"Children’s curiosity is something we can never get back as adults."
Artist Linda Lopez on learning to draw from watching PBS and how viewing her college professor's artwork in an exhibition led to her becoming an artist.
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Great artists make artists. And to prove that point, over 70 of today's greatest have contributed their work in support of Children's Museum of the Arts' Emergency Arts Education Fund, establishing utterly ambitious art programs in New York City schools that need them most.
Bidding for the online auction concludes Thursday, October 19 at 12 PM EDT. Bid now. Bid often. Bid here.
Below, meet auction artist Linda Lopez.
Linda’s daughter Oona laying out all of her artwork from the past year
Do you have a favorite memory of making art as a child?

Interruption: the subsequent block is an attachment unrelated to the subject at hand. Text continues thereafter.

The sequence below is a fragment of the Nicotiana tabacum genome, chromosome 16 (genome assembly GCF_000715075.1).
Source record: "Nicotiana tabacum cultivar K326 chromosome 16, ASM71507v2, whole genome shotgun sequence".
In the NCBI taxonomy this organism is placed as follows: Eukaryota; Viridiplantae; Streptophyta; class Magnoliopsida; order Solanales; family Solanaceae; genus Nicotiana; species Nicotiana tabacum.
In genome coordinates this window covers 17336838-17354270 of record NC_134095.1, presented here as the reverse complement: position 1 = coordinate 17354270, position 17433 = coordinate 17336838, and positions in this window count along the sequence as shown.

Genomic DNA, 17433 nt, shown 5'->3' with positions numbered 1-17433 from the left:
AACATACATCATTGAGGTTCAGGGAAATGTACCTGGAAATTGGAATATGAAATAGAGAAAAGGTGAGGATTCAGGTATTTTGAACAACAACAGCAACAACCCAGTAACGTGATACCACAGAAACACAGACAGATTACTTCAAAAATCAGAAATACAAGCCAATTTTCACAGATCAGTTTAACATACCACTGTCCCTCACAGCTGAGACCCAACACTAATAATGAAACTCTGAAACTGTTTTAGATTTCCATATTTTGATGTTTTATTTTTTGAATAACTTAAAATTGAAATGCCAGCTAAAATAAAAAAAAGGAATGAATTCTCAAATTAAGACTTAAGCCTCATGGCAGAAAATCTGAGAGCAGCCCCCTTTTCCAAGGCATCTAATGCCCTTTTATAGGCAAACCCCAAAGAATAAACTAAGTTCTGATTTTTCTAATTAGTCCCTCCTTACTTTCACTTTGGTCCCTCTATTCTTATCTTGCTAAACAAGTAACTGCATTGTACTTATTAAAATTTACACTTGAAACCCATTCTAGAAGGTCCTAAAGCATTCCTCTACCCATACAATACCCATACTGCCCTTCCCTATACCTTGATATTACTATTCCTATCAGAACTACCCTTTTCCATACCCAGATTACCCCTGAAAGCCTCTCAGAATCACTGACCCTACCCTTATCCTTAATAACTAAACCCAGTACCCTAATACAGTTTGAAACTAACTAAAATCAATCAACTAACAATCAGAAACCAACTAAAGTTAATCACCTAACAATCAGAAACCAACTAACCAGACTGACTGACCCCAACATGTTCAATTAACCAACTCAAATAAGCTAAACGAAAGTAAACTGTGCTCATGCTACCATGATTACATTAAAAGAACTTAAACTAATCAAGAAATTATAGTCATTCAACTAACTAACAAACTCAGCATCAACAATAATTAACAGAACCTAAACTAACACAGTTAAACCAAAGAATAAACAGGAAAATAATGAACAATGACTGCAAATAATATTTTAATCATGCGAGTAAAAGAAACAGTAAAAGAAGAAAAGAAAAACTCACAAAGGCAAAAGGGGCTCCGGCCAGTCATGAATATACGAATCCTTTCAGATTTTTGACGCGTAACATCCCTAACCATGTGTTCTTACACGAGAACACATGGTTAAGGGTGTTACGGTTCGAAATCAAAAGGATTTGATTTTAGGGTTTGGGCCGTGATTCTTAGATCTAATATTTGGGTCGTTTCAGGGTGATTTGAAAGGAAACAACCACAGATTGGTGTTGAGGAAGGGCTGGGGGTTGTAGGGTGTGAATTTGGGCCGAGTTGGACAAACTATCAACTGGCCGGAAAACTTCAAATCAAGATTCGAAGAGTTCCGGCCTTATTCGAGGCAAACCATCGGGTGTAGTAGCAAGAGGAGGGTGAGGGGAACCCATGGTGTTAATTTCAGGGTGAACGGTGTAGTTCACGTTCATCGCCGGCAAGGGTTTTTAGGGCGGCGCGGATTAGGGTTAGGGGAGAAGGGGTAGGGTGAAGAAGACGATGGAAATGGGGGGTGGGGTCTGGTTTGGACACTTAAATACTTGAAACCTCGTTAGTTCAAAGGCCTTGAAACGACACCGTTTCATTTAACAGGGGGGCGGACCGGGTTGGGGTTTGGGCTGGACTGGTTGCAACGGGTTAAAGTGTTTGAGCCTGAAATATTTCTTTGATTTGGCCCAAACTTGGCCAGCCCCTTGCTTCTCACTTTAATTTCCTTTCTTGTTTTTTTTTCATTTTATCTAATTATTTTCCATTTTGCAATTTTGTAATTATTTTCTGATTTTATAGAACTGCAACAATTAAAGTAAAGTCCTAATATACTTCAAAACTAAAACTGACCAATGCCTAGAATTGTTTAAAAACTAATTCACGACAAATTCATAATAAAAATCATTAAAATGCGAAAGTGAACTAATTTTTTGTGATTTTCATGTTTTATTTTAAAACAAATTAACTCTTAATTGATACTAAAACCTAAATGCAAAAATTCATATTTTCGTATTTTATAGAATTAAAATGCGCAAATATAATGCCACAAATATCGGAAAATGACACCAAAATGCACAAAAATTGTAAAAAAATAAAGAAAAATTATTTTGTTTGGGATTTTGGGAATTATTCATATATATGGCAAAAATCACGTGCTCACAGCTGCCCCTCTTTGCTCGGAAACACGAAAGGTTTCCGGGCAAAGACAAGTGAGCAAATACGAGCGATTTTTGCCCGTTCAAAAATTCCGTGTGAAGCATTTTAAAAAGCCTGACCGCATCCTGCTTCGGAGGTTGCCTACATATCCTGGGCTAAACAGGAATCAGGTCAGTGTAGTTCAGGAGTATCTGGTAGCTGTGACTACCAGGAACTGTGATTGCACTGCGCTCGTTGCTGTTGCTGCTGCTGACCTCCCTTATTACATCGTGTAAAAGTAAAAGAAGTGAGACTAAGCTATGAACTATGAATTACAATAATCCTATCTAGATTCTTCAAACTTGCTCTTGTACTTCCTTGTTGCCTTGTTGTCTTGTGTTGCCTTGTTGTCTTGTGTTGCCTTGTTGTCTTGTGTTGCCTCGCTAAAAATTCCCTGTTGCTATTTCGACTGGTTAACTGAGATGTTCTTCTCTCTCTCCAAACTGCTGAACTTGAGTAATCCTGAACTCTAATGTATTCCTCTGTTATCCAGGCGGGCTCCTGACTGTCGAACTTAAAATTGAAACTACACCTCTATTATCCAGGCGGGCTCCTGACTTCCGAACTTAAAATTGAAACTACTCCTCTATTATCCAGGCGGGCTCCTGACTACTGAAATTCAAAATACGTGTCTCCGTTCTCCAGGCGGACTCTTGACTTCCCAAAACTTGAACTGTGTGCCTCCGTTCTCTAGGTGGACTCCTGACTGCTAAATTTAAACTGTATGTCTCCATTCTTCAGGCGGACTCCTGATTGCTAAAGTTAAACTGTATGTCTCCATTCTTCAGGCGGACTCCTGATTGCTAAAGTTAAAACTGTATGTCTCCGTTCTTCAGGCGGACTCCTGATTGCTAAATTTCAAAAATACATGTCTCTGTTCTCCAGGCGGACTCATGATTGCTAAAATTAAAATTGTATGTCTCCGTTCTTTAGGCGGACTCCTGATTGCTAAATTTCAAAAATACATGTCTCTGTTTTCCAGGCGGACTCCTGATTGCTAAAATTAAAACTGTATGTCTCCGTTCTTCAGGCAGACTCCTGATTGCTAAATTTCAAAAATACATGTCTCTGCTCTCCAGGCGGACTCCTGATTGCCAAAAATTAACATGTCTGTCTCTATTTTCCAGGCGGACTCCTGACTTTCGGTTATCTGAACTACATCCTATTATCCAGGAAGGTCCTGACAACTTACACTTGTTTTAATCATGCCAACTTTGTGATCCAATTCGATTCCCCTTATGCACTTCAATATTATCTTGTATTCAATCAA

My favorite memory of making art as a child was watching The Secret City on PBS and learning to draw with Commander Mark. After each lesson, I would ask my mom to mail my drawing to the TV show for a chance to be featured. Now that I am thinking about it, I am not sure my mom ever mailed off my drawings, because there were so many!
Oona taking throwing lessons with her father, Mathew McConnell, in the studio
What advice would you give to young artists who wish to pursue an art practice?
Persistence, play, and practice!
How does working with children inspire you?
Children’s curiosity is something we can never get back as adults. Their pure unfiltered thoughts and connections are magical.
When did you first know you were going to be an artist?
I didn’t realize I would or could be an artist until I was in my early twenties when I took a couple studio art courses as a junior in college. My sculpture professor took us on a gallery and museum field trip to San Francisco. This was my first experience in these spaces and seeing my professor's artwork in an exhibition was transformational. That moment made things so real and inspirational.
Jade Ombre Dust Furry with Lint